Many foreigners, and western in particular, have a mental image of Moscow as a drab, grey city. This comes from years of movies where the Russian capital was portrayed as such, especially during the cold war years. But in reality Moscow is a very green city, with over 40 percent of its territory consisting of parks, gardens and forests. For each Muscovite there are about 16 square meters of greenery. As a comparison, for a New Yorker there’re about 8,6, for a Londoner or a Parisian – 7,5. Moscow has almost 50 parks and forests, and more than 700 public gardens and boulevards.
Muscovites (and most Russians in general) will tell you that the worst season to visit their city – and their country – is the fall. This is because it tends to be a rainy season, rather cold, but without the wintery magic of everything covered in snow. This is actually largely true, but, as the saying goes: “no pain, no gain” and enduring days of rain, dull skies and overall pretty miserable weather is the price you have to pay to experience the absolute beauty of Moscow’s parks in the autumn when the weather plays nice for a day or two. Starting from late September and especially in the first half of October the leaves of most trees turn into a warm golden yellow. Back in 2014 the National Geographic named Moscow as one of the 10 best places in the world to see autumn leaves! So my travel tip is to be bold and brave and “dare” to come to Russia in the fall to see spectacular autumn foliage and a huge number of people “flocking” to parks in the cities or to the countryside to enjoy the nature “one last time before winter”.
I shot the feature picture of today’s article in Moscow’s “Botanichesky Sad” or Tsytsin Main Moscow Botanical Garden of Academy of Sciences, a very nice park just a couple of minutes walk away from Vladykino Station of the Moscow Metro.
Autumn leaves make a fantastic backdrop or natural frame for your subject, but no matter how careful you are in positioning your model, camera and flash, they are certain to cast some shadows on your subject. Sometimes they are nice, like the ones on the grey overcoat, which, I feel, give the image dimensions and feel natural. Other will fall on unwanted parts of the image, such as the model’s face. I found that the best way to get rid of those is through the use of luminosity masks in Photoshop.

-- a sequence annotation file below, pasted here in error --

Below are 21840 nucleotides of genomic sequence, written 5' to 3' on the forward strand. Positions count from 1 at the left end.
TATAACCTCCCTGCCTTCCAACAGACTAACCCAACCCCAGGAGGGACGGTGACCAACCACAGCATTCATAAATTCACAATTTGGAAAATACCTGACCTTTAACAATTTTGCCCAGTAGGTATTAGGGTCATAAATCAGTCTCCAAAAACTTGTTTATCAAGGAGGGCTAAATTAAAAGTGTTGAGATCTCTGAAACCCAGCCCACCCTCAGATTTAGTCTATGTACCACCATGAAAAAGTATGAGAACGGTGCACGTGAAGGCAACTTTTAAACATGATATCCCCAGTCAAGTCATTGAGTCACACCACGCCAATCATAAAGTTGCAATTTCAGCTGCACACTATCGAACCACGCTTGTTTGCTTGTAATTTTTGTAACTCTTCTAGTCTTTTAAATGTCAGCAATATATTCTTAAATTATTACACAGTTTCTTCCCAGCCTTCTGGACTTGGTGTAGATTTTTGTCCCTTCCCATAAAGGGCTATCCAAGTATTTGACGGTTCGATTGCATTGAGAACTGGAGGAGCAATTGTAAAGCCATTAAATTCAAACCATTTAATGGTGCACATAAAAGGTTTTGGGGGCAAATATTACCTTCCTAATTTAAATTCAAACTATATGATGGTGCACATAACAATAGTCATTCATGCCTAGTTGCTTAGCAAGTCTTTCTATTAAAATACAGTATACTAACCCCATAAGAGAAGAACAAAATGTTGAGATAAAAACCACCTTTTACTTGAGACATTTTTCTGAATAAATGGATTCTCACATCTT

If you are new to the concept (or the use) of luminosity masks, a great way to start is with Greg Benz’s FREE luminosity masking panel for Photoshop. And, if you can spare a quarter of an hour to learn something new, here’a great video by Greg Benz on how to remove unwanted shadows in Photoshop.
Full disclosure: this blog is not sponsored nor even endorsed by Greg Benz. A while ago I bought Lumenzia at full price, because I like it and it helps me a great deal with my pictures. I am not against sponsorships, I just don’t get any (yet) so I write what I really think, without any external pressure. 🙂
I apologise for my long absence from the blog (over two weeks without a post). It’s been a pretty hectic couple of weeks. The chaos is not over, yet, but I will try to get back to regular posting. Thank you, as always, for your likes and shares of my posts!
Would you like to take part in a photowalk or a photo tour of Moscow or any other Russian destination with an English (and Italian, Spanish and French) speaking photographer (me) showing you the sights, the best time and viewpoint(s) to capture them in your images and helping you improve your photo technique with practical tips? If so, do get in touch and we’ll be happy to create an unforgettable, tailor-made experience for you!